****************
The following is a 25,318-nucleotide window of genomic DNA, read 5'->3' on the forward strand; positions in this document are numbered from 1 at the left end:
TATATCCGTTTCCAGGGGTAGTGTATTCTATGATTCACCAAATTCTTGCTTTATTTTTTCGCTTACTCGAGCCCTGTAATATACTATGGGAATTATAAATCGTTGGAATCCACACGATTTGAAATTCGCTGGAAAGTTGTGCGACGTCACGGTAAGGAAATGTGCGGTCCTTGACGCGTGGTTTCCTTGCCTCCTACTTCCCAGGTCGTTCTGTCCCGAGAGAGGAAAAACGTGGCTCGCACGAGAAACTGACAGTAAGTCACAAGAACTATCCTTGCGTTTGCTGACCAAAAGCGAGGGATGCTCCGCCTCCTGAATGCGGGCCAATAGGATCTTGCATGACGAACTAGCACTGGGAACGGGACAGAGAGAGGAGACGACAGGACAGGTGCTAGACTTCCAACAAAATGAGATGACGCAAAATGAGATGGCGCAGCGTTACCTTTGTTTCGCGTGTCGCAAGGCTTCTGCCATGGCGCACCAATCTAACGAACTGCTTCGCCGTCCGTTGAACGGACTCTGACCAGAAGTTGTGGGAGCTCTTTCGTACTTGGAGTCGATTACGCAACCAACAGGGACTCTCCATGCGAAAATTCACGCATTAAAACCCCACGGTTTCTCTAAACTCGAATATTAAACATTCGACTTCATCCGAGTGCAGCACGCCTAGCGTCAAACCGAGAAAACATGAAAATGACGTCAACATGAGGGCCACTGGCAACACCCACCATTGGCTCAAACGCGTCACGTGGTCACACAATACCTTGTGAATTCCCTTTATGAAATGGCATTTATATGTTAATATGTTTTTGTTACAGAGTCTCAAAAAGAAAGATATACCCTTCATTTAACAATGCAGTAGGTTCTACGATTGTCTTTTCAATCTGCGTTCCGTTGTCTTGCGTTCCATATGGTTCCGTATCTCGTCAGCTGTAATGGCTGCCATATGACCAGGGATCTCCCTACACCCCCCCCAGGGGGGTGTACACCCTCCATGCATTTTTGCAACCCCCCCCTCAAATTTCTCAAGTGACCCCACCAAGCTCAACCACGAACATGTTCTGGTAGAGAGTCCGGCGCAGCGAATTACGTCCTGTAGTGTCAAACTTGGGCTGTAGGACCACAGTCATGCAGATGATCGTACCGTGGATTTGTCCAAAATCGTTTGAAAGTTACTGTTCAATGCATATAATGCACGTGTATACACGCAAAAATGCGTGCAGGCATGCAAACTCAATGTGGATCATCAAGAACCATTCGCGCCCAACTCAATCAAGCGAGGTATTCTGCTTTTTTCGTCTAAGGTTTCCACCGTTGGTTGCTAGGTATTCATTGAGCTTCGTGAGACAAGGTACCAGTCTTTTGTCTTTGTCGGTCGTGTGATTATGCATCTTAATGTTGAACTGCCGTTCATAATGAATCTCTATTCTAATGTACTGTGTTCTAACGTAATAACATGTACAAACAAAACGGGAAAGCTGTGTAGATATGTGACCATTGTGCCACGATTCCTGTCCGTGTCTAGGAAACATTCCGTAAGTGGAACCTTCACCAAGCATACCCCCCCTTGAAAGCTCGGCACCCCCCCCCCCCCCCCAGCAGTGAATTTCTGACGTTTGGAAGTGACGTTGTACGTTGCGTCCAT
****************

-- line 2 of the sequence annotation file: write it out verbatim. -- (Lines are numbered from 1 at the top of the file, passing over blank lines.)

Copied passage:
TATATCCGTTTCCAGGGGTAGTGTATTCTATGATTCACCAAATTCTTGCTTTATTTTTTCGCTTACTCGAGCCCTGTAATATACTATGGGAATTATAAATCGTTGGAATCCACACGATTTGAAATTCGCTGGAAAGTTGTGCGACGTCACGGTAAGGAAATGTGCGGTCCTTGACGCGTGGTTTCCTTGCCTCCTACTTCCCAGGTCGTTCTGTCCCGAGAGAGGAAAAACGTGGCTCGCACGAGAAACTGACAGTAAGTCACAAGAACTATCCTTGCGTTTGCTGACCAAAAGCGAGGGATGCTCCGCCTCCTGAATGCGGGCCAATAGGATCTTGCATGACGAACTAGCACTGGGAACGGGACAGAGAGAGGAGACGACAGGACAGGTGCTAGACTTCCAACAAAATGAGATGACGCAAAATGAGATGGCGCAGCGTTACCTTTGTTTCGCGTGTCGCAAGGCTTCTGCCATGGCGCACCAATCTAACGAACTGCTTCGCCGTCCGTTGAACGGACTCTGACCAGAAGTTGTGGGAGCTCTTTCGTACTTGGAGTCGATTACGCAACCAACAGGGACTCTCCATGCGAAAATTCACGCATTAAAACCCCACGGTTTCTCTAAACTCGAATATTAAACATTCGACTTCATCCGAGTGCAGCACGCCTAGCGTCAAACCGAGAAAACATGAAAATGACGTCAACATGAGGGCCACTGGCAACACCCACCATTGGCTCAAACGCGTCACGTGGTCACACAATACCTTGTGAATTCCCTTTATGAAATGGCATTTATATGTTAATATGTTTTTGTTACAGAGTCTCAAAAAGAAAGATATACCCTTCATTTAACAATGCAGTAGGTTCTACGATTGTCTTTTCAATCTGCGTTCCGTTGTCTTGCGTTCCATATGGTTCCGTATCTCGTCAGCTGTAATGGCTGCCATATGACCAGGGATCTCCCTACACCCCCCCCAGGGGGGTGTACACCCTCCATGCATTTTTGCAACCCCCCCCTCAAATTTCTCAAGTGACCCCACCAAGCTCAACCACGAACATGTTCTGGTAGAGAGTCCGGCGCAGCGAATTACGTCCTGTAGTGTCAAACTTGGGCTGTAGGACCACAGTCATGCAGATGATCGTACCGTGGATTTGTCCAAAATCGTTTGAAAGTTACTGTTCAATGCATATAATGCACGTGTATACACGCAAAAATGCGTGCAGGCATGCAAACTCAATGTGGATCATCAAGAACCATTCGCGCCCAACTCAATCAAGCGAGGTATTCTGCTTTTTTCGTCTAAGGTTTCCACCGTTGGTTGCTAGGTATTCATTGAGCTTCGTGAGACAAGGTACCAGTCTTTTGTCTTTGTCGGTCGTGTGATTATGCATCTTAATGTTGAACTGCCGTTCATAATGAATCTCTATTCTAATGTACTGTGTTCTAACGTAATAACATGTACAAACAAAACGGGAAAGCTGTGTAGATATGTGACCATTGTGCCACGATTCCTGTCCGTGTCTAGGAAACATTCCGTAAGTGGAACCTTCACCAAGCATACCCCCCCTTGAAAGCTCGGCACCCCCCCCCCCCCCCCAGCAGTGAATTTCTGACGTTTGGAAGTGACGTTGTACGTTGCGTCCAT